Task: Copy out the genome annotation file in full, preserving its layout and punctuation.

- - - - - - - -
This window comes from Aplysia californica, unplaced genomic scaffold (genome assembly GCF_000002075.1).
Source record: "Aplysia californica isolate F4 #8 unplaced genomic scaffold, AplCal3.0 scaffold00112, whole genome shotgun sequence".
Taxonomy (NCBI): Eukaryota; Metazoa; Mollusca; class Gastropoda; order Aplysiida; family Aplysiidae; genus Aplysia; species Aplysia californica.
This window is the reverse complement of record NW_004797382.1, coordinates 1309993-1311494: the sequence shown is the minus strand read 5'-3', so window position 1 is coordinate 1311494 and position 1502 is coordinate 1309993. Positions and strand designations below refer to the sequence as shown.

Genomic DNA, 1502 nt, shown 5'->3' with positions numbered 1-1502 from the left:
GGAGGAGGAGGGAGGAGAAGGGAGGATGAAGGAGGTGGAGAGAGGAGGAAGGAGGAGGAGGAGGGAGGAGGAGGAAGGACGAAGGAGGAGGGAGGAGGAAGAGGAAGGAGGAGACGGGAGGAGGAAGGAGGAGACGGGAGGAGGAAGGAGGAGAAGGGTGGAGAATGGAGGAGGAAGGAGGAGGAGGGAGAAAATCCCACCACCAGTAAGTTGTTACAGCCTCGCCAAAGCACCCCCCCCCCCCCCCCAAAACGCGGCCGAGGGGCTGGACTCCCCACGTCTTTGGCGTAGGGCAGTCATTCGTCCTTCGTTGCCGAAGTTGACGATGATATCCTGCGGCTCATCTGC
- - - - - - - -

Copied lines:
This window comes from Aplysia californica, unplaced genomic scaffold (genome assembly GCF_000002075.1).
Source record: "Aplysia californica isolate F4 #8 unplaced genomic scaffold, AplCal3.0 scaffold00112, whole genome shotgun sequence".
Taxonomy (NCBI): Eukaryota; Metazoa; Mollusca; class Gastropoda; order Aplysiida; family Aplysiidae; genus Aplysia; species Aplysia californica.
This window is the reverse complement of record NW_004797382.1, coordinates 1309993-1311494: the sequence shown is the minus strand read 5'-3', so window position 1 is coordinate 1311494 and position 1502 is coordinate 1309993. Positions and strand designations below refer to the sequence as shown.

Genomic DNA, 1502 nt, shown 5'->3' with positions numbered 1-1502 from the left:
GGAGGAGGAGGGAGGAGAAGGGAGGATGAAGGAGGTGGAGAGAGGAGGAAGGAGGAGGAGGAGGGAGGAGGAGGAAGGACGAAGGAGGAGGGAGGAGGAAGAGGAAGGAGGAGACGGGAGGAGGAAGGAGGAGACGGGAGGAGGAAGGAGGAGAAGGGTGGAGAATGGAGGAGGAAGGAGGAGGAGGGAGAAAATCCCACCACCAGTAAGTTGTTACAGCCTCGCCAAAGCACCCCCCCCCCCCCCCCAAAACGCGGCCGAGGGGCTGGACTCCCCACGTCTTTGGCGTAGGGCAGTCATTCGTCCTTCGTTGCCGAAGTTGACGATGATATCCTGCGGCTCATCTGC